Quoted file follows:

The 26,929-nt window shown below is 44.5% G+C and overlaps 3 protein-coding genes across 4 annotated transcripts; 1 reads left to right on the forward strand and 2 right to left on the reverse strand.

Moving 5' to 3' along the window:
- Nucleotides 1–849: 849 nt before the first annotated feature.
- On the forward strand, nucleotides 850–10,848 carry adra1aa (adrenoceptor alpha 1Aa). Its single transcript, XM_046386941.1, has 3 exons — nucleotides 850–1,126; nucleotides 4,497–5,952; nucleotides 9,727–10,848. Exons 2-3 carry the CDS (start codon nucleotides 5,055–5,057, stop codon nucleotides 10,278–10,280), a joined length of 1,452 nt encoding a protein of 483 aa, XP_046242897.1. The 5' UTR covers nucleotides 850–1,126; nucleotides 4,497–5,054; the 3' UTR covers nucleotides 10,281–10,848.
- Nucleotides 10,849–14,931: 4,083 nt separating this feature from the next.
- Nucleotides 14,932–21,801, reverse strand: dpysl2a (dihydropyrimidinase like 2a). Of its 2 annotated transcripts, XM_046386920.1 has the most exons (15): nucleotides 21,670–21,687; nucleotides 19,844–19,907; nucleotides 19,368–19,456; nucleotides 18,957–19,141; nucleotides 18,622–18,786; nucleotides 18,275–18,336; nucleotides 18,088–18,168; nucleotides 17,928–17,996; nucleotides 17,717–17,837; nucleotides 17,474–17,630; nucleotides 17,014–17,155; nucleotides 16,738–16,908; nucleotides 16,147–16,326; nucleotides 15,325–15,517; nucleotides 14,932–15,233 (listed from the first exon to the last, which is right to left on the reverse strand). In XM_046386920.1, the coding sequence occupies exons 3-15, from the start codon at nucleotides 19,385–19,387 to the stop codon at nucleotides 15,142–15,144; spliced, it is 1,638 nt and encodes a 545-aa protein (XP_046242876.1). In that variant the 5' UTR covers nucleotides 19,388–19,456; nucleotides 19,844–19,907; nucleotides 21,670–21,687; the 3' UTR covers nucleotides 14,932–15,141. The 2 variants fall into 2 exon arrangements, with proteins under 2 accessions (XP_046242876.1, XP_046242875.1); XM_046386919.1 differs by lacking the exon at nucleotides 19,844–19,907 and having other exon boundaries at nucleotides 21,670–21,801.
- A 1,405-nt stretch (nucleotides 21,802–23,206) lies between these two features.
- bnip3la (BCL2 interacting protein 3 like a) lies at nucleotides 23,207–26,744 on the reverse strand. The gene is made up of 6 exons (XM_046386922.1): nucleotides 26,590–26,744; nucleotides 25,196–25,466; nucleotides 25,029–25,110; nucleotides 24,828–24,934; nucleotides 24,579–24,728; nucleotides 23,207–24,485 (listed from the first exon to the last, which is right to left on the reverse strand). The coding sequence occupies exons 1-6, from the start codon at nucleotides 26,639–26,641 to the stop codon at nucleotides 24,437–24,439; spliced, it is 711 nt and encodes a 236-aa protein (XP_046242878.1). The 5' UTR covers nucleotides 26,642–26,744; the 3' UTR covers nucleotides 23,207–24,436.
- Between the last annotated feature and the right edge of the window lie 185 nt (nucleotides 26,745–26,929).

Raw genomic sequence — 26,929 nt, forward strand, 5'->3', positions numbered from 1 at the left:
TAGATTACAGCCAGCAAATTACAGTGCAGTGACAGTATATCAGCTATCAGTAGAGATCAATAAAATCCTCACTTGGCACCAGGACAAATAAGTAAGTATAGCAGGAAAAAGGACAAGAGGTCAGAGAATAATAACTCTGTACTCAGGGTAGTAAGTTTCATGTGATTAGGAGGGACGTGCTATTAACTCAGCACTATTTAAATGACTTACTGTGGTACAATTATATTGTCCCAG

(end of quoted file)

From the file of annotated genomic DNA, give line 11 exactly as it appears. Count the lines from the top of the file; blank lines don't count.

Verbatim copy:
TAGATTACAGCCAGCAAATTACAGTGCAGTGACAGTATATCAGCTATCAGTAGAGATCAATAAAATCCTCACTTGGCACCAGGACAAATAAGTAAGTATAGCAGGAAAAAGGACAAGAGGTCAGAGAATAATAACTCTGTACTCAGGGTAGTAAGTTTCATGTGATTAGGAGGGACGTGCTATTAACTCAGCACTATTTAAATGACTTACTGTGGTACAATTATATTGTCCCAG